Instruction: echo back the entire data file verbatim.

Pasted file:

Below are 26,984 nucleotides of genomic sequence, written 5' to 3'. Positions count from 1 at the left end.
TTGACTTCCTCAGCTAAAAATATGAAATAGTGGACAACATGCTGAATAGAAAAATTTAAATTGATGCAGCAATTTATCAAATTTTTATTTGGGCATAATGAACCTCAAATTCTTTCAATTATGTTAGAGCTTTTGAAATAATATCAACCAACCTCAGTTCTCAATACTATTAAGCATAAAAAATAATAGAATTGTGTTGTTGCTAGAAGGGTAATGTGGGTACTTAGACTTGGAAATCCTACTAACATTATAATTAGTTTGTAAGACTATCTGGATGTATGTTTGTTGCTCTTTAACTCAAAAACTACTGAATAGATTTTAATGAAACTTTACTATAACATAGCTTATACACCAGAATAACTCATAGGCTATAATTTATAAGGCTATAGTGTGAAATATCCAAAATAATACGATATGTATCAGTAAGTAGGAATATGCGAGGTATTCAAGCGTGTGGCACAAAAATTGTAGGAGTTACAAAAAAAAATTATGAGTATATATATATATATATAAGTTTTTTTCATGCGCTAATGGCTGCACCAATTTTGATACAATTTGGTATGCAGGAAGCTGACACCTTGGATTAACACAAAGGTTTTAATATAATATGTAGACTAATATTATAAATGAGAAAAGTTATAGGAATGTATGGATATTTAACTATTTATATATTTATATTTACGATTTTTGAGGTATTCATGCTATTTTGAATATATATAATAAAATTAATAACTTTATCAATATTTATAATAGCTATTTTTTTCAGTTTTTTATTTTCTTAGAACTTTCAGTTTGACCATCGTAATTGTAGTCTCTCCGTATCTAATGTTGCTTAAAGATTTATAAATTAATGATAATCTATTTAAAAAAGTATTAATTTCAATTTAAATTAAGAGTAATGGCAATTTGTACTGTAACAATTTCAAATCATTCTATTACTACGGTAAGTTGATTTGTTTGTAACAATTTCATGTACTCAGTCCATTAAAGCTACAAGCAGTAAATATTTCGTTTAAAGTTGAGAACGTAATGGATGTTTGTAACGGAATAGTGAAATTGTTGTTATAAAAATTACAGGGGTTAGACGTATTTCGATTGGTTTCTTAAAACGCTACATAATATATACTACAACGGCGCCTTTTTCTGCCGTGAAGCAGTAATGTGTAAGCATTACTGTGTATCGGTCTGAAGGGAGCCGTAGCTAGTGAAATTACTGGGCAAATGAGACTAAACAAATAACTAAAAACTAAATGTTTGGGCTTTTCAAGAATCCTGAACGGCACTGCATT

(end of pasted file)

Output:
Below are 26,984 nucleotides of genomic sequence, written 5' to 3'. Positions count from 1 at the left end.
TTGACTTCCTCAGCTAAAAATATGAAATAGTGGACAACATGCTGAATAGAAAAATTTAAATTGATGCAGCAATTTATCAAATTTTTATTTGGGCATAATGAACCTCAAATTCTTTCAATTATGTTAGAGCTTTTGAAATAATATCAACCAACCTCAGTTCTCAATACTATTAAGCATAAAAAATAATAGAATTGTGTTGTTGCTAGAAGGGTAATGTGGGTACTTAGACTTGGAAATCCTACTAACATTATAATTAGTTTGTAAGACTATCTGGATGTATGTTTGTTGCTCTTTAACTCAAAAACTACTGAATAGATTTTAATGAAACTTTACTATAACATAGCTTATACACCAGAATAACTCATAGGCTATAATTTATAAGGCTATAGTGTGAAATATCCAAAATAATACGATATGTATCAGTAAGTAGGAATATGCGAGGTATTCAAGCGTGTGGCACAAAAATTGTAGGAGTTACAAAAAAAAATTATGAGTATATATATATATATATAAGTTTTTTTCATGCGCTAATGGCTGCACCAATTTTGATACAATTTGGTATGCAGGAAGCTGACACCTTGGATTAACACAAAGGTTTTAATATAATATGTAGACTAATATTATAAATGAGAAAAGTTATAGGAATGTATGGATATTTAACTATTTATATATTTATATTTACGATTTTTGAGGTATTCATGCTATTTTGAATATATATAATAAAATTAATAACTTTATCAATATTTATAATAGCTATTTTTTTCAGTTTTTTATTTTCTTAGAACTTTCAGTTTGACCATCGTAATTGTAGTCTCTCCGTATCTAATGTTGCTTAAAGATTTATAAATTAATGATAATCTATTTAAAAAAGTATTAATTTCAATTTAAATTAAGAGTAATGGCAATTTGTACTGTAACAATTTCAAATCATTCTATTACTACGGTAAGTTGATTTGTTTGTAACAATTTCATGTACTCAGTCCATTAAAGCTACAAGCAGTAAATATTTCGTTTAAAGTTGAGAACGTAATGGATGTTTGTAACGGAATAGTGAAATTGTTGTTATAAAAATTACAGGGGTTAGACGTATTTCGATTGGTTTCTTAAAACGCTACATAATATATACTACAACGGCGCCTTTTTCTGCCGTGAAGCAGTAATGTGTAAGCATTACTGTGTATCGGTCTGAAGGGAGCCGTAGCTAGTGAAATTACTGGGCAAATGAGACTAAACAAATAACTAAAAACTAAATGTTTGGGCTTTTCAAGAATCCTGAACGGCACTGCATT